The decision by the board of the Securities and Exchange Board of India (Sebi), on Friday, to discontinue automatic exemption in respect of persons other than lenders, from making an open offer for acquisitions under debt restructuring schemes has been taken in a bid to protect the interest of minority shareholders, say regulatory sources.
While relevant exemptions including open offer obligations are already available under the SEBI Regulations for acquisitions pursuant to a resolution plan approved under Insolvency and Bankruptcy Code (IBC), a source close to the development said that the withdrawal of exemptions are in relation to pre-IBC resolution where the “resolution may be dominated by lenders and strategic investors to the detriment of minority shareholders,” and thus it is important to safeguard their interest.
“An automatic exemption from open offer obligations in the pre-IBC resolution could be viewed as taking minority investors for granted making them vulnerable. There is also a risk of mis-governance issues, if any, in the target company, which can also escape public attention in case of automatic exemptions from open offer obligations,” said a regulatory source.
While in 2015, Sebi provided exemption for debt restructuring scheme under Strategic Debt Restructuring (SDR) and applicable to consortium of banks, financial institutions and other secured lenders under SDR, in 2017, exemption was extended to lenders and also to new investors acquiring shares in distressed firms, for all restructuring schemes where RBI norms prescribe a pricing formula.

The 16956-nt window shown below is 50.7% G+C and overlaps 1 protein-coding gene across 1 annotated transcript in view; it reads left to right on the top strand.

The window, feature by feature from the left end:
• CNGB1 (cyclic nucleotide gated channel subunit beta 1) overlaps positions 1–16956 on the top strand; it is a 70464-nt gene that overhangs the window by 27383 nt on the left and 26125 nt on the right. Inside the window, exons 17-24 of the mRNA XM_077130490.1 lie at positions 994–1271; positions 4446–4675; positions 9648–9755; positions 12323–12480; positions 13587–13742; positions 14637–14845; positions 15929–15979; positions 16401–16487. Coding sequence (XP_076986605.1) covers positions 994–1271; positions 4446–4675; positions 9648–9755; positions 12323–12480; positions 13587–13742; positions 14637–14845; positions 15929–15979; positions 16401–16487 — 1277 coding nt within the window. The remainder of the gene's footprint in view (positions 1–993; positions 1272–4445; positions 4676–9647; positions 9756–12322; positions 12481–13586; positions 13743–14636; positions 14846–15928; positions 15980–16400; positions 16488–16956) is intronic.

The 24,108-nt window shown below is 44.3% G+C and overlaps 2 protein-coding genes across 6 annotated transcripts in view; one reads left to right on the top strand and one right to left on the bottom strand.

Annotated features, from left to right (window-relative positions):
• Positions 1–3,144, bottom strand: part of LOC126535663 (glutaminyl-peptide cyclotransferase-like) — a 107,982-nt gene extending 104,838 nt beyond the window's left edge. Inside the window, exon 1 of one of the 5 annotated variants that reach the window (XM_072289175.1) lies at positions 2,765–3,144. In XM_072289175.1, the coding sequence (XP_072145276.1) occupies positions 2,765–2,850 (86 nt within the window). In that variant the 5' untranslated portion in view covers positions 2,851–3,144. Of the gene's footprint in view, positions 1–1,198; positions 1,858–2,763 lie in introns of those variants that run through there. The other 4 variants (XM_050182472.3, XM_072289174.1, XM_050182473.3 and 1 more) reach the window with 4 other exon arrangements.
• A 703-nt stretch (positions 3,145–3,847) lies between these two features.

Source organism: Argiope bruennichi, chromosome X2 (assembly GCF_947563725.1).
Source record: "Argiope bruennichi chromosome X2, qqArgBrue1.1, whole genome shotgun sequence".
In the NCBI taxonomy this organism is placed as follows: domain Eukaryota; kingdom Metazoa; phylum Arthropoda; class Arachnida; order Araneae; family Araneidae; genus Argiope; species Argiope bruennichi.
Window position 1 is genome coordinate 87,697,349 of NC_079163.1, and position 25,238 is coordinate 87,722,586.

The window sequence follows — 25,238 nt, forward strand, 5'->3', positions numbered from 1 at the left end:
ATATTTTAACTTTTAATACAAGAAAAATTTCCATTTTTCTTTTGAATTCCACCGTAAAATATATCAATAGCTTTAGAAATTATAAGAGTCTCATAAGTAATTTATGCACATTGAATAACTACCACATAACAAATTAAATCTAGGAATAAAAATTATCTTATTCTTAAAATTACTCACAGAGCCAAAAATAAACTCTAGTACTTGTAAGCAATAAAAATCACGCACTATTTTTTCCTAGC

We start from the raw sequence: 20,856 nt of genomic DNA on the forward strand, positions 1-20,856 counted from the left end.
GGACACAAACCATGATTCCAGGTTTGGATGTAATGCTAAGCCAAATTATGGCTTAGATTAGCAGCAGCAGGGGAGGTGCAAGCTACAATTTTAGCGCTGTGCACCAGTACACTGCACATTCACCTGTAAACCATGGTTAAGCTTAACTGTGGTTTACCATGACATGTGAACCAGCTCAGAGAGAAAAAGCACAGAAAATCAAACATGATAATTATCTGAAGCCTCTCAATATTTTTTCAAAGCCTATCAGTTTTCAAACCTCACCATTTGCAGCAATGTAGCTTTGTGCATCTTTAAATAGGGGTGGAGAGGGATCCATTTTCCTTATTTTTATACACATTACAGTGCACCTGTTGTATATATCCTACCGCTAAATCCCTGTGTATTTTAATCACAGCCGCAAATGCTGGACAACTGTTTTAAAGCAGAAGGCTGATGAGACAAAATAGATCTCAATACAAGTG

However, in February 2018, RBI issued a circular repealing all previously existing schemes/circulars on corporate debt restructuring. In respect of large exposures, while the RBI February 12 circular provides for filing of application for insolvency under IBC (which is already exempt from open offer obligations), it has, however, provided 180 days transition window for working out a resolution.
A source said that, since the RBI has already withdrawn certain scheme of arrangement through its circular in February 2018, it was only logical that Sebi also changed its regulations. It may also be noted that in the previous RBI frameworks prior to the February circular, there was well defined role of Indian Banks’ Association (IBA) and the RBI in the previous frameworks, through various expert committees like independent evaluation committee, overseeing committee, etc. ,which is apparently missing in the February 12 circular.
Exemptions provided by the Sebi in the Takeover Regulations and ICDR Regulations were given based on the debt restructuring frameworks of RBI that were existent during the amendment by Sebi in 2017, which have since been repealed and therefore the main basis for granting exemptions is no longer there. Therefore, Sebi has now amended Takeover Regulations and ICDR Regulation more to reflect the correct picture, said the source.
“These exemptions will continue to be available to lenders and other entities under the IBC process which is well defined and has a statutory backing. It is important to note that in a pre-IBC phase in specific cases, Sebi can be approached under Regulation 11 of Takeover Regulations for seeking exemptions from the requirements of making an open offer. Similarly under ICDR Regulations, 2018, on an application made, Sebi has the power to relax strict enforcement of regulations,” the source said. Protection of minority investors is one of the parameters World Bank takes into account for ranking nations on ease of doing business. India is ranked 7th in Protection of Minority shareholders.